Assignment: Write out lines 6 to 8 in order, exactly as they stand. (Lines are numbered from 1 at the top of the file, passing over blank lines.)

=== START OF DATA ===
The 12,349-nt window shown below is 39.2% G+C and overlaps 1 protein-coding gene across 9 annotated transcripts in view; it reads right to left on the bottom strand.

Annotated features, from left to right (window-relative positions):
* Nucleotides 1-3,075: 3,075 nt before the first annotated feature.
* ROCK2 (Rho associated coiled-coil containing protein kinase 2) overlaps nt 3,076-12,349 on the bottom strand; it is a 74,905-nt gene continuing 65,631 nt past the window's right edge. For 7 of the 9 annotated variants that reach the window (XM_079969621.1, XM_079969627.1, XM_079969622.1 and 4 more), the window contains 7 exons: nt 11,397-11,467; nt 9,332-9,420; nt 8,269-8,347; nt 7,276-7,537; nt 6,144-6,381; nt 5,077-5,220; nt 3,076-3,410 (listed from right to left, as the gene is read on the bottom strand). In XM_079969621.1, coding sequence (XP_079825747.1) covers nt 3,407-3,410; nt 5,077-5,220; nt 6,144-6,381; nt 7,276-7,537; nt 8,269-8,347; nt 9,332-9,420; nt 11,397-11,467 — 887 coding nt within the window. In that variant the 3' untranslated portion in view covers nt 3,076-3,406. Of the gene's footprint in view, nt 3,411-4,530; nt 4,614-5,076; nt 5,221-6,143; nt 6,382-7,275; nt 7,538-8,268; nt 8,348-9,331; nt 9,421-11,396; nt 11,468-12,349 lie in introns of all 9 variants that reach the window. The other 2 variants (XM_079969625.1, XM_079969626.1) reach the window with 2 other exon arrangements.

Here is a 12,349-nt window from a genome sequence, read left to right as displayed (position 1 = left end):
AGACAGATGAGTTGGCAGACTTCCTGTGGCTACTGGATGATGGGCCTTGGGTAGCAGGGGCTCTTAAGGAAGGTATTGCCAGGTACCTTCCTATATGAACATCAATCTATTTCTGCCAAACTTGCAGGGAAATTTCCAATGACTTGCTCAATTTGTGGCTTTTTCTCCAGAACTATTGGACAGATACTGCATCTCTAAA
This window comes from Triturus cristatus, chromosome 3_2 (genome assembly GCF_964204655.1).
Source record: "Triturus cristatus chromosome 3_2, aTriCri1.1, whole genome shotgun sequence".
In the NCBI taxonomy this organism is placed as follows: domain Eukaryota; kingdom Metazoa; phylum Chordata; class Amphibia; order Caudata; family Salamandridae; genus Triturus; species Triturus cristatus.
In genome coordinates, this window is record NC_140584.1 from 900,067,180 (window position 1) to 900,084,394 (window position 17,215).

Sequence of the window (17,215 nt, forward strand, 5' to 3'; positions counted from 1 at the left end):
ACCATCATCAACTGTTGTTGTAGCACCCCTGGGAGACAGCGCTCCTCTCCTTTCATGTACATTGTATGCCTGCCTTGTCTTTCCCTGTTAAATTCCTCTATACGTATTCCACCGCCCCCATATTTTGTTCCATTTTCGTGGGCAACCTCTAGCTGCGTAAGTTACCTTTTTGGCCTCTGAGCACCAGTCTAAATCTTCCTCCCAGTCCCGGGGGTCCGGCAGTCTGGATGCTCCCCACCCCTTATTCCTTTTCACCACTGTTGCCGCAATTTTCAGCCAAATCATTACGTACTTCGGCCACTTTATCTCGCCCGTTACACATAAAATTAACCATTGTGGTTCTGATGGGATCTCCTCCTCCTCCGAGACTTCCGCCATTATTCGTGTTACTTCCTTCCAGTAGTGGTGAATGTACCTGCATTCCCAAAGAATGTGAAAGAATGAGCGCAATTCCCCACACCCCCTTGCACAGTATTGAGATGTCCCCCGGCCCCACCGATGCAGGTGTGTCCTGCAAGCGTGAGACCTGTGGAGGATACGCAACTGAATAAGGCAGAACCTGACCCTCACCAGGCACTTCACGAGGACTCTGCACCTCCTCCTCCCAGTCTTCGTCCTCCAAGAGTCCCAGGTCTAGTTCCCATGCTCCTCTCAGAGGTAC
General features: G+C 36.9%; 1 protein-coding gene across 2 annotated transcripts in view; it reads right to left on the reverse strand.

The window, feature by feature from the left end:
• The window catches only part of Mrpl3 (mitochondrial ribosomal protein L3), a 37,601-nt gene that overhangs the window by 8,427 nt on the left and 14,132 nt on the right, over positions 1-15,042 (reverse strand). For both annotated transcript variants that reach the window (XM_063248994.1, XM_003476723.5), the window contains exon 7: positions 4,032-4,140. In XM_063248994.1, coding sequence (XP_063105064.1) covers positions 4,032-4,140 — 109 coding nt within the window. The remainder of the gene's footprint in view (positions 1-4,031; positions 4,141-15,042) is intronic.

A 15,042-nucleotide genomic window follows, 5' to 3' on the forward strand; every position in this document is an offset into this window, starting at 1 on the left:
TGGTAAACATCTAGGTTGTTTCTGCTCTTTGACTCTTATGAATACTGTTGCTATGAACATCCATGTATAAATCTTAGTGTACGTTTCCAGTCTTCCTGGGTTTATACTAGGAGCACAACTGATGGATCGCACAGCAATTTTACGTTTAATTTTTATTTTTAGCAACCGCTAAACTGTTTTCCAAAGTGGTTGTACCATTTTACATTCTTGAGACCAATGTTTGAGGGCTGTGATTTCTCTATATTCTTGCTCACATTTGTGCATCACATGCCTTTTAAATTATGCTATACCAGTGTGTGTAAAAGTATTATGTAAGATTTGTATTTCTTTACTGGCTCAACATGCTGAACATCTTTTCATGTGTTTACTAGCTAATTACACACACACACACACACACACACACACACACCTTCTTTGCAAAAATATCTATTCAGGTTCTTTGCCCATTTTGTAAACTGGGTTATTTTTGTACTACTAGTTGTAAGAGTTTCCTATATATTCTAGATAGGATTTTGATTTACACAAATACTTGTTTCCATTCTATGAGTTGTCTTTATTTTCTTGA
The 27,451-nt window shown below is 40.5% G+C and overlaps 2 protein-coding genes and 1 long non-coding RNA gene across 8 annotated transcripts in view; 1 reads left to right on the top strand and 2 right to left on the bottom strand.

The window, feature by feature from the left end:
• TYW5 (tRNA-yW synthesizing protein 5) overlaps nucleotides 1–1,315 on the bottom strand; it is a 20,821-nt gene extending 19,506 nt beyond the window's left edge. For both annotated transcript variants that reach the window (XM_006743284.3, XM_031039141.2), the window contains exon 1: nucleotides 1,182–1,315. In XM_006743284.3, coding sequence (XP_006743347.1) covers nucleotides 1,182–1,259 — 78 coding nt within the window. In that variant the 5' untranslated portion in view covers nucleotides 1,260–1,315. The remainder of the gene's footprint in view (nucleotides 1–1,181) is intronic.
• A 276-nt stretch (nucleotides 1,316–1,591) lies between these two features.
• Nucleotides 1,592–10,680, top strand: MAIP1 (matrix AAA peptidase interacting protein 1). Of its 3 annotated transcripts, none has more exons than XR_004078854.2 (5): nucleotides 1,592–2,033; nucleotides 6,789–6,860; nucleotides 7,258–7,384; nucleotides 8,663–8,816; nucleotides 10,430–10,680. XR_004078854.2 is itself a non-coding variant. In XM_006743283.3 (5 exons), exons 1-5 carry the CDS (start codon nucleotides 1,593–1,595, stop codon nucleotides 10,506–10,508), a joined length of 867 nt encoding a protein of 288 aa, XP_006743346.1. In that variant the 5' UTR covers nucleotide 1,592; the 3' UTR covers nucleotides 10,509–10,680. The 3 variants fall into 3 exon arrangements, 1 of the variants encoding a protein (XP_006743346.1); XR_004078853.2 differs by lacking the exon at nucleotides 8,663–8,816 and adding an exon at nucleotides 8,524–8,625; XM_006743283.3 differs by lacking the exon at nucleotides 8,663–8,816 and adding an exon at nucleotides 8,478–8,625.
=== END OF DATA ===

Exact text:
AGACAGATGAGTTGGCAGACTTCCTGTGGCTACTGGATGATGGGCCTTGGGTAGCAGGGGCTCTTAAGGAAGGTATTGCCAGGTACCTTCCTATATGAACATCAATCTATTTCTGCCAAACTTGCAGGGAAATTTCCAATGACTTGCTCAATTTGTGGCTTTTTCTCCAGAACTATTGGACAGATACTGCATCTCTAAA
This window comes from Triturus cristatus, chromosome 3_2 (genome assembly GCF_964204655.1).
Source record: "Triturus cristatus chromosome 3_2, aTriCri1.1, whole genome shotgun sequence".